[Chef Diego] Ferrari has thrown off the fine-dining shackles and started serving a playful, satisfying bale of cacio e pepe “pasta” formed from celeriac. (So playful, in fact, that I read a great online kvetching session in which one diner moans that his pasta was far too al dente.) Before that, lest I forget, came a pre-dinner, complimentary “snack” of a mock Bourbon biscuit – larger, slightly salty, embossed with the word “bourbon” and piped with sardine paste. It was the culinary exploration that literally no one with tastebuds was crying out for. Not delicious, yet not wholly offensive, leaving one rather proud of one’s inner mettle for finishing it.

I had no such uncertainty about the perfectly sating marsala risotto made with acquarello rice – a type of aged carnaroli – and strewn with pink peppercorns. It’s a pink, wobbly blob on a plate, not dissimilar to something you’d see while flicking your TV remote past a show about surgery but, taste-wise, it’s quite breathtaking, with blobs of almondy praline and sticky, reduced wine.

About £55 a head à la carte, tasting menu £78, set lunch £39 for three courses, all plus drinks and service. Food: 8/10; atmosphere: 6/10; service: 4/10


peking-duck-angle-view-imperial-treasure

Giles Coren deems Imperial Treasure in London’s St James “top-notch Chinese” and “close to faultless”, writing in The Times

First out of the traps were steamed scallop dumplings with asparagus and bamboo shoots (£9 for three) off the new year menu. I thought, as I chewed, that the skin was a little thicker than you’d expect at this end of the market, but Marina (whom I think of as harder to please than me) was already in raptures.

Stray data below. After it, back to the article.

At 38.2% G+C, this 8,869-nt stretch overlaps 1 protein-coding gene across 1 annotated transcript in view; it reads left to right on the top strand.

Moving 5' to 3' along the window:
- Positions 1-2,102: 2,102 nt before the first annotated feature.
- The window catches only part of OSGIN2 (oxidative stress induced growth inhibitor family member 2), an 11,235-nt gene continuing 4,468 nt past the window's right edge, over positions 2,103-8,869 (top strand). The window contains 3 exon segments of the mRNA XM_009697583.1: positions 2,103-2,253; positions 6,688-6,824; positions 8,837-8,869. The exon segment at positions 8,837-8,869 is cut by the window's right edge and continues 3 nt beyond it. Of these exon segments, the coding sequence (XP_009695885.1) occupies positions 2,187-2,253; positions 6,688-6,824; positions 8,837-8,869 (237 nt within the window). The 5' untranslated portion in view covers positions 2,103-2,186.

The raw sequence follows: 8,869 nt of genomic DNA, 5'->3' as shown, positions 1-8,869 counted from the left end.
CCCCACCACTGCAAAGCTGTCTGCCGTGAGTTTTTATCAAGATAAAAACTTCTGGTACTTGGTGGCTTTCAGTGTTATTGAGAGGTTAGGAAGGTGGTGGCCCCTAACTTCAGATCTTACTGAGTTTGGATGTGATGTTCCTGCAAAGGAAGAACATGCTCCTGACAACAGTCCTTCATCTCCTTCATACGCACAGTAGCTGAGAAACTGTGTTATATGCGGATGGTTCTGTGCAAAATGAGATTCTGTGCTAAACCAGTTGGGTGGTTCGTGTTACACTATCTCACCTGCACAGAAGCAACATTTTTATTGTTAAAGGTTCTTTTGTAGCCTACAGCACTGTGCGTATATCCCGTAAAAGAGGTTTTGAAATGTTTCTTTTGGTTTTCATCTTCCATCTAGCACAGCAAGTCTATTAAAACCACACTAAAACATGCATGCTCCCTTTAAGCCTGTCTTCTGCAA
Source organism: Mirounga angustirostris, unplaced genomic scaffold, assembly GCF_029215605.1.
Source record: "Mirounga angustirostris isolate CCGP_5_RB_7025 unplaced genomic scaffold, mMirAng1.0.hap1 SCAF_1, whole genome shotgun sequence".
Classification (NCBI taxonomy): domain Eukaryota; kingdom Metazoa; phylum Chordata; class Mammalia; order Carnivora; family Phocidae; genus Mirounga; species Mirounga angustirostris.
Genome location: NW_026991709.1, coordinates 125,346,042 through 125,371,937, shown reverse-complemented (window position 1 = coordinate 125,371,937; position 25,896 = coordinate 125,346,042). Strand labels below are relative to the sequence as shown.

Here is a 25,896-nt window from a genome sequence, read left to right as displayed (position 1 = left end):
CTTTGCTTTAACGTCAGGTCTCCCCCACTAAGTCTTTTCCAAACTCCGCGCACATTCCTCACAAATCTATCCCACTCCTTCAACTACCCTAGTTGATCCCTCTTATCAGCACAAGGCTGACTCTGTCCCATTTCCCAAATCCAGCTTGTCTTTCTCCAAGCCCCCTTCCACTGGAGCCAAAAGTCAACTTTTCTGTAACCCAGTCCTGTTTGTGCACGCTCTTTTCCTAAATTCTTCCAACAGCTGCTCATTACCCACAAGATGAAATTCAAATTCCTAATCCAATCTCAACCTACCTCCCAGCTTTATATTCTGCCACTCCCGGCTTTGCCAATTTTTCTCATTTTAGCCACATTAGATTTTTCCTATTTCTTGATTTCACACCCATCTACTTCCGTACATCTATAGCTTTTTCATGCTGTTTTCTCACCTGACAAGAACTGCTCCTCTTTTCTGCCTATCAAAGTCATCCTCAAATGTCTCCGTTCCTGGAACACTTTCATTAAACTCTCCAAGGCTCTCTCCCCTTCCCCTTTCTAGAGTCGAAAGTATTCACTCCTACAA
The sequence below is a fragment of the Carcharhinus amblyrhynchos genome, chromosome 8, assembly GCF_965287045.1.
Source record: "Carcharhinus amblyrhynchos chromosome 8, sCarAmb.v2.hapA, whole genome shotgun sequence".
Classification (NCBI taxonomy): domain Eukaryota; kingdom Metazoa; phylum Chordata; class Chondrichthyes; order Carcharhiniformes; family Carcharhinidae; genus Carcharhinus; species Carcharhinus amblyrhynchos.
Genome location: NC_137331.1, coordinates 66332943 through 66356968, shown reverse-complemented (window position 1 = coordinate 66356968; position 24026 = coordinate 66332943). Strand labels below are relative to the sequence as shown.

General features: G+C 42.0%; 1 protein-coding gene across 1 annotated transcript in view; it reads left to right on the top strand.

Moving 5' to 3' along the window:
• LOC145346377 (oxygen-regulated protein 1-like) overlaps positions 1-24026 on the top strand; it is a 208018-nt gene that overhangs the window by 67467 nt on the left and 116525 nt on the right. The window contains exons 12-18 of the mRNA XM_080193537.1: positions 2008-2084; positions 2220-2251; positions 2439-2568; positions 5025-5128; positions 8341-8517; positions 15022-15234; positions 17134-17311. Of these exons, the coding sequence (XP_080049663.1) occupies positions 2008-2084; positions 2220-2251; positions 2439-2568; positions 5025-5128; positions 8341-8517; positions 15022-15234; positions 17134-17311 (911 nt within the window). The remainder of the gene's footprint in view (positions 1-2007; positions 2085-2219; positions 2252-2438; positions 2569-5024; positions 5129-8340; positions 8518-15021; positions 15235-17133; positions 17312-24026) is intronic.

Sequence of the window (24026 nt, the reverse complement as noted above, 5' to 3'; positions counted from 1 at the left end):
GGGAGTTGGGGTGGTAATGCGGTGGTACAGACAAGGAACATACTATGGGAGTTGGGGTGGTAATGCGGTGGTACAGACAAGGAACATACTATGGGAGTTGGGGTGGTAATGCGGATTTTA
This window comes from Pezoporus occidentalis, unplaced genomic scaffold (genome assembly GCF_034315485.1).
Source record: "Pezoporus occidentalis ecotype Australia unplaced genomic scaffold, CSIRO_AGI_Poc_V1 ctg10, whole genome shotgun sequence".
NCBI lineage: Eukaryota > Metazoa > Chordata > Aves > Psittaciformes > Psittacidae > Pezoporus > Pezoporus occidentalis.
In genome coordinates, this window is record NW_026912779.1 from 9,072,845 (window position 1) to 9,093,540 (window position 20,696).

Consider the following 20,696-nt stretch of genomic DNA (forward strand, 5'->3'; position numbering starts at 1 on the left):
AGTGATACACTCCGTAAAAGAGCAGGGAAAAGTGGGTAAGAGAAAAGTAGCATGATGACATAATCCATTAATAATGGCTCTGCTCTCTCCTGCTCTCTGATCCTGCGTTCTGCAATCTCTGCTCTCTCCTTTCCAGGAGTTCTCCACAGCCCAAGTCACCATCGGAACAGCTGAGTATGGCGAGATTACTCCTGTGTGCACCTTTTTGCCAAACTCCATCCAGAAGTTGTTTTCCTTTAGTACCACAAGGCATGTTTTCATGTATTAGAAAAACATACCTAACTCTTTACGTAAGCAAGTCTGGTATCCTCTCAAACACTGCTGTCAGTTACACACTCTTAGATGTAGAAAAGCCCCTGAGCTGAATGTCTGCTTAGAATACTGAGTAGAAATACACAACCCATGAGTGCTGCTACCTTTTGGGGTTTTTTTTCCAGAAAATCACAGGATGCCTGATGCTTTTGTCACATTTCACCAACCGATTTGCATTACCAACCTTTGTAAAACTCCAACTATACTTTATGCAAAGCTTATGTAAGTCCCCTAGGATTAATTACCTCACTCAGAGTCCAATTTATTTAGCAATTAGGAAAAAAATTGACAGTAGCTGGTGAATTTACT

“Oh God, that’s dreamy,” she said. “Yes, I suppose the skin could be a wee bit thinner, but the filling is just wonderful.”

And she’s right; it was. Especially with the chilli garlic sauce that tasted very freshly made, all its component parts just singing of their presence in the jam.

And then … Oh. My. Gosh. Crispy golden net prawn cheung fun (£9 for two rolls sliced into six). The outer layer of rice noodle was so thin and translucent that the leaves of coriander underneath were visible in stark, blue-green relief. Biting in, you came immediately to the fried, crisp, inner skin and then down into the rich, sweet prawns. Unbe-freaking-lievable. Slip, crunch, tangy, fat, gobble, gobble, faint. I have eaten some cheung fun in my time. A lot of cheung fun. All over the world. And none of it was fit to share a table with this stuff. Nine quid for six mouthfuls of genuine heaven. There is no maths to express what good value that is.

Cooking: 9; service: 8; space: 7. Score: 8


host-ilkley

The Sunday Times’ Marina O’Loughlin finds “nice people making nice food for nice customers” at Host in Ilkley, West Yorkshire